How we did our research
We examined the Republican candidate’s share of the vote in the 25 presidential elections between 1920 and 2016. Past research has shown prosperity and peace generally make it more likely that the incumbent party will win, so for each election, we accounted for both the economy and U.S. involvement in international conflict. We also adjusted for public appetite for change, which can happen when one party holds the presidency for more than two consecutive terms. Finally, we examined where each party’s candidates stood on a “left-right” (liberal-conservative) scale in successive presidential elections.
We measured parties’ ideological positions by analyzing the policies promised in their election platforms, using a “Manifestos” database that codes these policies on quantitative scales for each party for each of the 25 presidential elections between 1920 and 2016. This database includes summary “left-right” (liberal-conservative) scales for each party for each election, based on policies such as government involvement in managing the economy and promised spending in areas such as health care, social welfare and defense. Our model includes these summary left-right variables for the Democrats and the Republicans in each election.
Republican presidential candidates gained votes when the Democrats moved leftward
Our statistical model then analyzed the Republican candidates’ percentage of the popular vote in each election, accounting for all these factors. The chart below shows the Republican candidate’s percentage of the vote in each of the 25 presidential elections from 1920 to 2016, against the Democratic Party’s scores on the “Manifestos” left-right ideological scale. A lower score indicates a more left-wing position.
As you can see, the Republican popular vote tends to be higher in elections when Democrats are further to the left ideologically.
Let’s look at some examples. We found the most left-wing Democratic manifesto in the 20th century was offered by Adlai Stevenson in 1952 — who was easily defeated by Republican Dwight D. Eisenhower. Twenty years later, Democrat George McGovern offered a very left-wing manifesto in 1972 — and lost overwhelmingly to President Richard M. Nixon. Running on an equally left-wing platform in 1980, President Jimmy Carter was soundly beaten by Ronald Reagan.
Meanwhile, in 1992, Bill Clinton offered the most centrist Democratic manifesto of the entire 20th century — and defeated President George H.W. Bush. Barack Obama won in 2008 with an equally centrist platform; that was revised leftward in 2012, and Obama lost ground — but kept the presidency. Four years later, former secretary of state Hillary Clinton doubled down on Obama’s 2012 move and ran on a platform as left-wing as McGovern’s and Carter’s. Although she won more individual votes than Trump, Trump won the electoral college.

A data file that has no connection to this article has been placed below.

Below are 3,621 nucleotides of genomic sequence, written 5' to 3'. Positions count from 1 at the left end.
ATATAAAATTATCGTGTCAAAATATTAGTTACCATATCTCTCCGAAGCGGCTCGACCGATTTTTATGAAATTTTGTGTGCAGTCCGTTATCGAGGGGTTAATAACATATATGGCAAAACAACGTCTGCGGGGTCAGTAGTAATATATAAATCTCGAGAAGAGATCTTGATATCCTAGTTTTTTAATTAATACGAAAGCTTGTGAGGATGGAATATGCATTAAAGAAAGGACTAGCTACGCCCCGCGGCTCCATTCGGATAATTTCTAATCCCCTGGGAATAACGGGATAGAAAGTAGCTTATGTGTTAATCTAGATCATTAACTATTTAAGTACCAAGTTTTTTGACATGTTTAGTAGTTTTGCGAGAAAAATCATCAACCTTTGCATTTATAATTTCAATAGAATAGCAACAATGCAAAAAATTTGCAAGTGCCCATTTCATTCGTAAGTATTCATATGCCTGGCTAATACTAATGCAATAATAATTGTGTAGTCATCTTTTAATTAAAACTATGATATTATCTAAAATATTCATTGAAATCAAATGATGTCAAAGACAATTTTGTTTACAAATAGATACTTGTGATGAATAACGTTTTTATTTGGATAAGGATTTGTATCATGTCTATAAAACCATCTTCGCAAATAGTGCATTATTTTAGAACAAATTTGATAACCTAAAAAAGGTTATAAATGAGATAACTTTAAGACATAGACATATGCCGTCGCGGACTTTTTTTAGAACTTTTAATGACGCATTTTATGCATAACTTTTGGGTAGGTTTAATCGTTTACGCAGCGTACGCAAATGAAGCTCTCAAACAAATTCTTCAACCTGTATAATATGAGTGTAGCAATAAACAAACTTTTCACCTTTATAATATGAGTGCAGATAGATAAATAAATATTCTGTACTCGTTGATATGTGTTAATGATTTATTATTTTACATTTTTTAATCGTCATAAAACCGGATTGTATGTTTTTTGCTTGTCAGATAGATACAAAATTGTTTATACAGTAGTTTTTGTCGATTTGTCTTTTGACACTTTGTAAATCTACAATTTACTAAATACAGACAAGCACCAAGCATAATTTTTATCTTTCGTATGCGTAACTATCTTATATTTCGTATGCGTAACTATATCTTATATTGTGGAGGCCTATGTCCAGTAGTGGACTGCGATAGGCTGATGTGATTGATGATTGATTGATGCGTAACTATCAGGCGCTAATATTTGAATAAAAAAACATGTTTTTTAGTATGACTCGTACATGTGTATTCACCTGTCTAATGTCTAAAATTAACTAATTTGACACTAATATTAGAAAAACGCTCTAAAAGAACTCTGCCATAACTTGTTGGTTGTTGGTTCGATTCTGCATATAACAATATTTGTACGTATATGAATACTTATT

What does this tell us for 2020?
These results clearly suggest Biden is more electable than Sanders. We treated Sanders as a Scandinavian-style social democrat, giving him the Swedish Social Democratic Party’s average position on a left-right scale since 2000. Because we did our work before the emergence of covid-19, we further assumed also that economic growth would stay at its current rate (2.1 percent), that the country is not at war and that the Republican platform is at the same left-right position as it was in 2016. Our model predicts that the Republicans would get 54.7 percent of the popular vote and a large majority (368) in the electoral college. If Sanders is the nominee and the coronavirus pandemic or some other factor kicks the economy into a recession like that in 2008, the result is still a Republican victory, with the GOP getting 51.6 percent of the popular vote and 334 electoral college votes.
We find something different with Biden. We assumed that Biden would run on a moderate platform, much like Obama’s in 2008. In this scenario, our model predicts the Republicans would get 48.5 percent of the popular vote and a knife-edge majority (273) in the electoral college. But if Biden is the nominee and the economy is in recession, our model translates the result into a 45.7 percent Republican popular vote and 219 GOP electoral college votes. If Biden runs on a moderate platform in the context of a struggling economy, he decisively defeats Trump.
To be sure, these results come with caveats. Studies that use survey-based measures of candidate ideology have concluded that candidate ideology is only weakly tied to election outcomes. Also, Democratic voters have moved to the left over the past three decades. This could make it more difficult for an ideologically extreme candidate like Sanders to split the party, as they have in the past.
Nevertheless, our findings suggest moving sharply to the left could harm the Democrats’ prospects of evicting Trump from the White House — and that Biden appears to be a better bet for the nomination.
Harold Clarke is the Ashbel Smith professor in the school of economic, political and policy sciences at the University of Texas at Dallas and co-author with Matthew Goodwin and Paul Whiteley of “Brexit — Why Britain Voted to Leave the European Union” (Cambridge University Press, 2017).
Paul Whiteley is a professor in the department of government at the University of Essex and the co-author most recently of “Brexit — Why Britain Voted to Leave the European Union” (Cambridge University Press, 2017).